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Check this one out Grouper fans! Liz Harris has formed a band, as in ‘an actual band’ band. Harris’ unmistakeable vocals can thus be heard over a sort of shoegaze/indie-pop backing. Helen still maintains an essentially mystic nature, but it is very welcome to hear a whole new side to Harris. The Original Faces is released by Kranky.

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  • KRANK196LP / LP on Kranky featuring Liz Harris (Grouper)
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  • KRANK196 / CD on Kranky featuring Liz Harris (Grouper)

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The Original Faces by Helen
1 review. Add your own review.
29 people love this record. Be the 30th!
9/10 Robin Staff review, 03 September 2015

As time trundles slowly onward, so does my uneasy relationship with Liz Harris’ final Grouper album ‘Ruins’. Though it first felt like a different kind of drone pop discombobulation, I’ve come to see the record as a profound collection of accidental ballads, the type that sound as if Harris is mumbling personal truths from another room. As Grouper, she’s always let other sounds take priority, be they incidental or performative, and ‘The Original Faces’ is no different: here, she’s cast over by a band.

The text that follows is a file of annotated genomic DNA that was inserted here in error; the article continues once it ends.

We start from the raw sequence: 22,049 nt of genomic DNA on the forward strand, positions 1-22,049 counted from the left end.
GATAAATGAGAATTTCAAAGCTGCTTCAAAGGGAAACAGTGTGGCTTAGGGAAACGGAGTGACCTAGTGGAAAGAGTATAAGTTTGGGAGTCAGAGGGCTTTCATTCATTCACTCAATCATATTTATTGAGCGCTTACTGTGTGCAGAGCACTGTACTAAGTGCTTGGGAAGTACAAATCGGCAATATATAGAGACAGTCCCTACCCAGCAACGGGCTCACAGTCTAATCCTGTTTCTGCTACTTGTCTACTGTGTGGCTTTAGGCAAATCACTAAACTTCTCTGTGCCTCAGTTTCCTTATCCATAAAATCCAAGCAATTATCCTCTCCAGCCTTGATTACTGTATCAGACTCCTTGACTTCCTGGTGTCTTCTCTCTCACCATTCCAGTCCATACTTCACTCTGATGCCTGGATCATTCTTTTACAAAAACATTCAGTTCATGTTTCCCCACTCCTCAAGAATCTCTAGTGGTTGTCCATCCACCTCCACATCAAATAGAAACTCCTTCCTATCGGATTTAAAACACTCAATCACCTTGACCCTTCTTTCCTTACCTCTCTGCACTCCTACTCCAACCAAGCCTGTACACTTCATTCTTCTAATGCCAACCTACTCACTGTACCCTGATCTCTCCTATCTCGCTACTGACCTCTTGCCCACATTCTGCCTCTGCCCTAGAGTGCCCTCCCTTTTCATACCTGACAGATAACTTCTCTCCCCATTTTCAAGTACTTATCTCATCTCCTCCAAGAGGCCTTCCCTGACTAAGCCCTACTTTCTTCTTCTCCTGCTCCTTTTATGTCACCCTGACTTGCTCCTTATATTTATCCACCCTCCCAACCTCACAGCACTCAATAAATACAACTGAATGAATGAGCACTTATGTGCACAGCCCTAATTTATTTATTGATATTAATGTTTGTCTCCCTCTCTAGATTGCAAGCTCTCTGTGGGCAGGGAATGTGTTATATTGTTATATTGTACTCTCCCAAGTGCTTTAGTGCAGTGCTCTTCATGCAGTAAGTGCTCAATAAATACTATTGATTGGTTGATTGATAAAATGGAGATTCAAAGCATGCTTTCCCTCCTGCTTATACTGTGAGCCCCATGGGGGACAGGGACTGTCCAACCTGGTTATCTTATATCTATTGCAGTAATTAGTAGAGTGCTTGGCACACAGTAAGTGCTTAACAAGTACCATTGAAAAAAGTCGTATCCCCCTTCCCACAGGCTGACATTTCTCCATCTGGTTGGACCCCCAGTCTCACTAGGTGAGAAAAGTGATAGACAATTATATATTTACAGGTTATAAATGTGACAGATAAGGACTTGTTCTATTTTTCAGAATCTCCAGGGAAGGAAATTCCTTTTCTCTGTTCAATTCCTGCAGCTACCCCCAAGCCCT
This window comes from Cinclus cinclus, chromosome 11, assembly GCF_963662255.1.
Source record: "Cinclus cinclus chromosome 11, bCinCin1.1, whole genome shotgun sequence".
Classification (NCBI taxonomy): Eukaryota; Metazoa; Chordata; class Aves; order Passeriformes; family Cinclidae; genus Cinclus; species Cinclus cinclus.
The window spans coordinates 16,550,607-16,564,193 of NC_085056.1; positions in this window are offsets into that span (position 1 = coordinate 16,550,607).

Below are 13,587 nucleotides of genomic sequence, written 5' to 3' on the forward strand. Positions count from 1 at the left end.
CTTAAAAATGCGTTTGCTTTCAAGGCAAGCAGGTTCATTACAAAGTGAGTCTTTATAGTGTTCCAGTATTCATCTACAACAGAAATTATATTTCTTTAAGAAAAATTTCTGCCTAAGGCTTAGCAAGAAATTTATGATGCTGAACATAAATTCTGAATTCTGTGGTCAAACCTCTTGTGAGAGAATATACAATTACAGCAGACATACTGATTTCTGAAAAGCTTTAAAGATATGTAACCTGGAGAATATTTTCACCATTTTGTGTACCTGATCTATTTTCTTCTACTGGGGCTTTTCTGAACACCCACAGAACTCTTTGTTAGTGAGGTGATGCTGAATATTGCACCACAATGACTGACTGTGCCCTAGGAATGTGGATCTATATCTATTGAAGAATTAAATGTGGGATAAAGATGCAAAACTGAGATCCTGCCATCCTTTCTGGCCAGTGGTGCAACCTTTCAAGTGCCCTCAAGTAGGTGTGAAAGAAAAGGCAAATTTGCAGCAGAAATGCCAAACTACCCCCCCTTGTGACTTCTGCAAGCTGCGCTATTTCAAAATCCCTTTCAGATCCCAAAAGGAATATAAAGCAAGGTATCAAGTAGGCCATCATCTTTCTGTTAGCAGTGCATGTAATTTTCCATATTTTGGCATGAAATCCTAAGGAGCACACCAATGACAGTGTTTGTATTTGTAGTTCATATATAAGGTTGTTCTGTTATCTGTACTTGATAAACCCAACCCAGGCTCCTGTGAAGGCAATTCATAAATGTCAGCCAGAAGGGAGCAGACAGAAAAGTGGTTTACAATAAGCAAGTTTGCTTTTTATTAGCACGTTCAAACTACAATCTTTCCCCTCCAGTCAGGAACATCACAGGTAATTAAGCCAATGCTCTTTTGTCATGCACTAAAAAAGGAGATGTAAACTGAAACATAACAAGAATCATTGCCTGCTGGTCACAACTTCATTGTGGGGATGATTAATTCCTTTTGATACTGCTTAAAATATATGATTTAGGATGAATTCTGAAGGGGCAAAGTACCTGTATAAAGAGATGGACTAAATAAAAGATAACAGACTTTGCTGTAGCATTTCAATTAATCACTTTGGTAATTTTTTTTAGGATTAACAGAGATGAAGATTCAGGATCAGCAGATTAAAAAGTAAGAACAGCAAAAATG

This record’s structure is as you might expect from Harris: it starts with a gorgeous tape warp that cuts out before it can fade or amble into a cadence, and from there the songs feel more like tone poems -- never quite complete, motivated by ambiguities.  The gorgeous, summer sun strumming of “Covered In Shade” fades abruptly, before it can be clarified, and the bouncy rhythm section orienteering their way through “Covered In Shade” have to deal with a torrential downpour of distortion -- out here in Yorkshire, our days are sublimated by what the sky chooses to do, so hearing Helen’s guitar-scarred pop, it feels like the rain is coming down. The record’s final interlude to nowhere plays a toy melody overtop guitar that bleeds out in the distance, both sounds rattling onwards and then fading limply.

It’s the way the band coalesce with Harris’ voice, though, that’s most exciting: I want bass player Scott Simmons to score my life, to be there in rainstorms and thick snow and through the hard times. He grooves his way through harsh, terrestrial shoegaze, and earths the clouded vocals Harris provides. On “Violet” he combines with drummer Bindeman to create a palatable structure for Harris’ flatlining guitar dreams: it’s like a living room wrapped in a daydream. The thrashing “Grace” combines gnarly distortion with a bassline straight outta Van Morrison’s “Brown Eyed Girl”. It is sublime. And for what it’s worth, there are plenty of moments where Harris sounds like Les Rallizes Denudes and her bandmates sound like Real Estate. At the same time. This is heaven; heaven is full of clouds ready to rain. Listen for a while and this record will make good on its loud, thrashing subtleties.



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